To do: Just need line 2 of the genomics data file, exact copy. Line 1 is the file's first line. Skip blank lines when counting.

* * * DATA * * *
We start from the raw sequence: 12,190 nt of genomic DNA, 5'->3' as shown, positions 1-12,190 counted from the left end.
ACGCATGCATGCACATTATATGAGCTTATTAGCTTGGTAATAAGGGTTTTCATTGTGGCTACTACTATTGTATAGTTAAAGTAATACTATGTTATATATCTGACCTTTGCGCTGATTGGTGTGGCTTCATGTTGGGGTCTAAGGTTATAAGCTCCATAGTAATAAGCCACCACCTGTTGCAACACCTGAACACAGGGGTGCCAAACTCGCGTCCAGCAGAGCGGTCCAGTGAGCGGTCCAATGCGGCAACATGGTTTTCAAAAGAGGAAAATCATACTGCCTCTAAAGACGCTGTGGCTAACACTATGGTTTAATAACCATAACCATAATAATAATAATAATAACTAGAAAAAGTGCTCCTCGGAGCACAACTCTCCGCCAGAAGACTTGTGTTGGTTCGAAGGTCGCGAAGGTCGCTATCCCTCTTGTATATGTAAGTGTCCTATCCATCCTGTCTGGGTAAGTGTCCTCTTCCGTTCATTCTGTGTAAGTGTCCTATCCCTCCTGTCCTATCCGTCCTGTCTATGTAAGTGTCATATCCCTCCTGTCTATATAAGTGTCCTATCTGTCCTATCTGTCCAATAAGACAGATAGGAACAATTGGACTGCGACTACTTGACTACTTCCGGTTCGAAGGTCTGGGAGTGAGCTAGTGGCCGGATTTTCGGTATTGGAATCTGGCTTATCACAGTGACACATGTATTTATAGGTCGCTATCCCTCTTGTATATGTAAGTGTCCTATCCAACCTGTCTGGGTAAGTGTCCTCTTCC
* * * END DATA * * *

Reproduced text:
ACGCATGCATGCACATTATATGAGCTTATTAGCTTGGTAATAAGGGTTTTCATTGTGGCTACTACTATTGTATAGTTAAAGTAATACTATGTTATATATCTGACCTTTGCGCTGATTGGTGTGGCTTCATGTTGGGGTCTAAGGTTATAAGCTCCATAGTAATAAGCCACCACCTGTTGCAACACCTGAACACAGGGGTGCCAAACTCGCGTCCAGCAGAGCGGTCCAGTGAGCGGTCCAATGCGGCAACATGGTTTTCAAAAGAGGAAAATCATACTGCCTCTAAAGACGCTGTGGCTAACACTATGGTTTAATAACCATAACCATAATAATAATAATAATAACTAGAAAAAGTGCTCCTCGGAGCACAACTCTCCGCCAGAAGACTTGTGTTGGTTCGAAGGTCGCGAAGGTCGCTATCCCTCTTGTATATGTAAGTGTCCTATCCATCCTGTCTGGGTAAGTGTCCTCTTCCGTTCATTCTGTGTAAGTGTCCTATCCCTCCTGTCCTATCCGTCCTGTCTATGTAAGTGTCATATCCCTCCTGTCTATATAAGTGTCCTATCTGTCCTATCTGTCCAATAAGACAGATAGGAACAATTGGACTGCGACTACTTGACTACTTCCGGTTCGAAGGTCTGGGAGTGAGCTAGTGGCCGGATTTTCGGTATTGGAATCTGGCTTATCACAGTGACACATGTATTTATAGGTCGCTATCCCTCTTGTATATGTAAGTGTCCTATCCAACCTGTCTGGGTAAGTGTCCTCTTCC